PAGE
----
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Studies on the Development of Behavior and the Nervous System, Volume 3: Neural and Behavioral Specificity covers the fundamental concepts and principles of neural and behavioral specificity in various species, including fish, amphibians, birds, and mammals. This book is composed of five sections encompassing eight chapters.
The first section discusses the historical developments of neurobiological research; the role of visual experience in the functional development of the visual system; and the interrelationship between maturation and experience in development. The second section examines the developmental control of synaptogenesis and the precise neural cell connections. This section further addresses the main discrepancies in the evidence and interpretations of the retinotectal specificity based on the chemoaffinity theory. The third section discusses the role of visual experience in the development of the mammalian striate cortex, with particular emphasis on the incorporation of ontogenetic information into the developing nervous system. This topic is followed by an overview of the properties of kitten visual neurons and of some evidence for plasticity in the developing visual systems of frogs, monkeys, and man. The concluding sections cover the theories of innate species-specific behavioral development and the ontogeny of mammalian perceptual development.
Neurodevelopmental biologists and researchers will find this book invaluable.
List of Contributors
Dedication to C. Judson Herrick (1868-1960)
Section 1 Historical and Theoretical Aspects
Innate and Experiential Factors in the Development of the Visual System: Historical Basis of Current Controversy
II. Modern Philosophy
IV. Sensory Physiology
V. Summary and Conclusions
The Roles of Experience in the Development of Behavior and the Nervous System
III. Roles of Experience in Development
IV. Summary and Conclusions
Section 2 Neurospecificity: Chemoaffinity Theory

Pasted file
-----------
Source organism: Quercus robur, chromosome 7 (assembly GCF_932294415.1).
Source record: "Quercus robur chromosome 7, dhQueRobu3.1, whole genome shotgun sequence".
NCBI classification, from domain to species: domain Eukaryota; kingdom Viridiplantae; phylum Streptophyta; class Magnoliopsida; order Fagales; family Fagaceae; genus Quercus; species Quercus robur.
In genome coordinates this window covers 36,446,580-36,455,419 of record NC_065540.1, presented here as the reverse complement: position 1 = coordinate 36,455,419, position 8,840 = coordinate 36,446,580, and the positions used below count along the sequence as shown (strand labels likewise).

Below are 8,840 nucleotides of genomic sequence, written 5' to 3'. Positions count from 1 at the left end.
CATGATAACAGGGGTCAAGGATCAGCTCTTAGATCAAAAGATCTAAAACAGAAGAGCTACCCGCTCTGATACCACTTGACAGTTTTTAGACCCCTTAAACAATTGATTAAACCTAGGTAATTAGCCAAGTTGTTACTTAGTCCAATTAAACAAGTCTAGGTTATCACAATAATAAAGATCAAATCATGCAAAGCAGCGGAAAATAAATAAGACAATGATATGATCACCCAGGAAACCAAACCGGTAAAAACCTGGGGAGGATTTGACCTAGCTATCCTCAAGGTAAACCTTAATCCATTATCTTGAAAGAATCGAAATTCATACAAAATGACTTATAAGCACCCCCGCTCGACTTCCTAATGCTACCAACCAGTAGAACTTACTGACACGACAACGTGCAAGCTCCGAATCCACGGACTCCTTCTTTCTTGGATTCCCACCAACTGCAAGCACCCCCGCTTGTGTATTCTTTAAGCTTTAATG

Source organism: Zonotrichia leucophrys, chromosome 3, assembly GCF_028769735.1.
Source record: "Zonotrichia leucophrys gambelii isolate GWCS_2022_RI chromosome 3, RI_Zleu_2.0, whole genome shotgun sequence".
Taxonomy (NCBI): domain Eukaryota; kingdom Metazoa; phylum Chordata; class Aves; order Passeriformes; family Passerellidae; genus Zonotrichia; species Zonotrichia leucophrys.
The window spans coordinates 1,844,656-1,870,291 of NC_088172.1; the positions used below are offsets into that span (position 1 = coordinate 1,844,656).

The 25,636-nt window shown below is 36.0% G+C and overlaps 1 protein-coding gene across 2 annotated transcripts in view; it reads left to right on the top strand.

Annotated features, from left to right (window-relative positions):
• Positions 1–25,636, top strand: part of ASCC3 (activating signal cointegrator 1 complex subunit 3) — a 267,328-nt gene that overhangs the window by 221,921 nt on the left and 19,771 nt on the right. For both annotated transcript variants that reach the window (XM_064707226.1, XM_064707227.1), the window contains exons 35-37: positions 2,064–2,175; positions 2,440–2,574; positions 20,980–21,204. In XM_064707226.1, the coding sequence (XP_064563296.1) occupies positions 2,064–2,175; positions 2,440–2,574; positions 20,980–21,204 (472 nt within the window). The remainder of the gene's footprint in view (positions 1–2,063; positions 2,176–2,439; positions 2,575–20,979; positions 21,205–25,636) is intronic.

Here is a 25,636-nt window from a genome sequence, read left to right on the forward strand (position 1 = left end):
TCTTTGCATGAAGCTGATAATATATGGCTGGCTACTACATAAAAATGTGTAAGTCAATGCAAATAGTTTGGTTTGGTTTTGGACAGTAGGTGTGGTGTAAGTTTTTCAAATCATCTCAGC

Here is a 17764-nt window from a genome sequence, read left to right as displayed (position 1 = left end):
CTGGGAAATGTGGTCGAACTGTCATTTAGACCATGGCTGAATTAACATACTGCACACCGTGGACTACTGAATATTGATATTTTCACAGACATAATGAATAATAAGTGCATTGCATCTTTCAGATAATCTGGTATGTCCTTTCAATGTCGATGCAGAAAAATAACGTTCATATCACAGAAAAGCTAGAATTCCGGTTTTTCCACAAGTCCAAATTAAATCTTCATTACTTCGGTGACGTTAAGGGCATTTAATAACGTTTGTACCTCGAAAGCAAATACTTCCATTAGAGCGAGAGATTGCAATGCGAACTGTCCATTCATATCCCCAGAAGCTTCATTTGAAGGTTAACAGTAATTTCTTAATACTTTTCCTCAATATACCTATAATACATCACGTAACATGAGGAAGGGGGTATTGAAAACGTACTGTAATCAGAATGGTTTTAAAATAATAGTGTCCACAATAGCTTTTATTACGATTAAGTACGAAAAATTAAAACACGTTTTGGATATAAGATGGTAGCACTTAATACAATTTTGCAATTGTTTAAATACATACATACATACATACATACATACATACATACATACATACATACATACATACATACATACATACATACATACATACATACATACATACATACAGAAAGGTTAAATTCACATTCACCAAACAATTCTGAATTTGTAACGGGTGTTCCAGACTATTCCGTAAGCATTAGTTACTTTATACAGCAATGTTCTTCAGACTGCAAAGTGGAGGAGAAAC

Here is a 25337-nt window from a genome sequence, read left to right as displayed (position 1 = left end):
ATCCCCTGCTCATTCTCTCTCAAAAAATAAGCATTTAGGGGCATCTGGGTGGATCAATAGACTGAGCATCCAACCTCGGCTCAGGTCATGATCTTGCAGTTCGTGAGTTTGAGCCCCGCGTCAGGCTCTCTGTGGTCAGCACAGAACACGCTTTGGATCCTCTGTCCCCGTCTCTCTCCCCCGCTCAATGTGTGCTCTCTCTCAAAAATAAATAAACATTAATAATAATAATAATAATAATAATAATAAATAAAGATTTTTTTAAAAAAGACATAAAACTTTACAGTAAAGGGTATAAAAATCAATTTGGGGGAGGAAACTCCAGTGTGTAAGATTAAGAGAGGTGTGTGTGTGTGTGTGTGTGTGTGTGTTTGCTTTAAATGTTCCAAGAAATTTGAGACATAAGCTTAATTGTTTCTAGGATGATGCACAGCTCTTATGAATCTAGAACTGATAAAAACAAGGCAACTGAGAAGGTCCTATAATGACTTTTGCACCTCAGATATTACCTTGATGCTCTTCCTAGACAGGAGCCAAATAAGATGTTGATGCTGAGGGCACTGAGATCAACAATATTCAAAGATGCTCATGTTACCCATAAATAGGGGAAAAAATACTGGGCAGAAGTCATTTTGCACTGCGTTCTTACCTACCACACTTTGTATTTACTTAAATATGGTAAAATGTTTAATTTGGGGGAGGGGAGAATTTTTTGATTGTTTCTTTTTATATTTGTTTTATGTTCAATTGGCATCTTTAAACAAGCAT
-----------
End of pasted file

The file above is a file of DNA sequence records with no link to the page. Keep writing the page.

The Formation of Visual Neuronal Connections: An Appraisal of the Present Status of the Theory of "Neuronal Specificity"
II. Development of the Chemoaffinity Theory
III. That Retinal Ganglion Cells Are Intrinsically Different from Each Other
IV. Acquisition of Retinal Polarity
V. Acquisition of Tectal Polarity
VI. Translation of Polarized Neuronal Arrays into Ordered Neuronal Connections
VII. Development of the Adult Pattern of Retinotectal Connections
VIII. Retinal Pigment Abnormalities and Anomalies of Visual Connections
IX. Experimental Perturbation of the Mammalian Visual System
X. Molecular Mechanisms Involved in Selective Synaptic Formation
XI. Intertectal Neuronal Connections: The Role of Visual Experience in Their Formation, Maintenance, and Modification
Retinotectal Specificity: Chemoaffinity Theory
II. Compound Eye Experiments
III. Determination of Positional Specificity
IV. Tectal Lesion Experiments
V. Retinal Lesions
VI. Pathway Patterning
VII. Tectal Gradients and Polarity
VIII. Plasticity in Mammals
Section 3 Neurospecificity: Experience
Receptive Field Organization in the Mammalian Cortex: The Role of Individual Experience in Development
II. Initial Evidence
III. The Visually Naive Animal
IV. Effects of Abnormal Visual Experience
V. Experience-Dependent Processes and Their Functional Significance
VI. The Mechanisms of Experience-Sensitivity
VII. Summary and Conclusions
Development of Neuronal Responses in the Visual System of Cats
II. Responses of Kitten Neurons
III. Monocular Deprivation
IV. Later Plasticity Studies on Kitten Cortical Neurons
VI. Frogs, Monkeys, and Humans
VII. Why a Critical Period?
Section 4 Behavioral Specificity
Early Development of Species-Specific Auditory Perception in Birds
II. Theories of Innate Behavioral Development
III. Development of Species Identification in Ducklings
IV. Bearing of the Present Findings on the Assumptions of Innate Behavioral Development Theory
Perceptual Development in Mammals
II. Specific Visual Capacities and Sensory Experience
III. Auditory Perception
IV. Intermodal Consequences of Early Sensory Deprivation
V. Stimulus-Seeking Behavior
VI. Additional Considerations and Reflections
Section 5 Epilogue
Contents of Previous Volumes
- No. of pages:
- © Academic Press 1976
- 1st January 1976
- Academic Press
- eBook ISBN:
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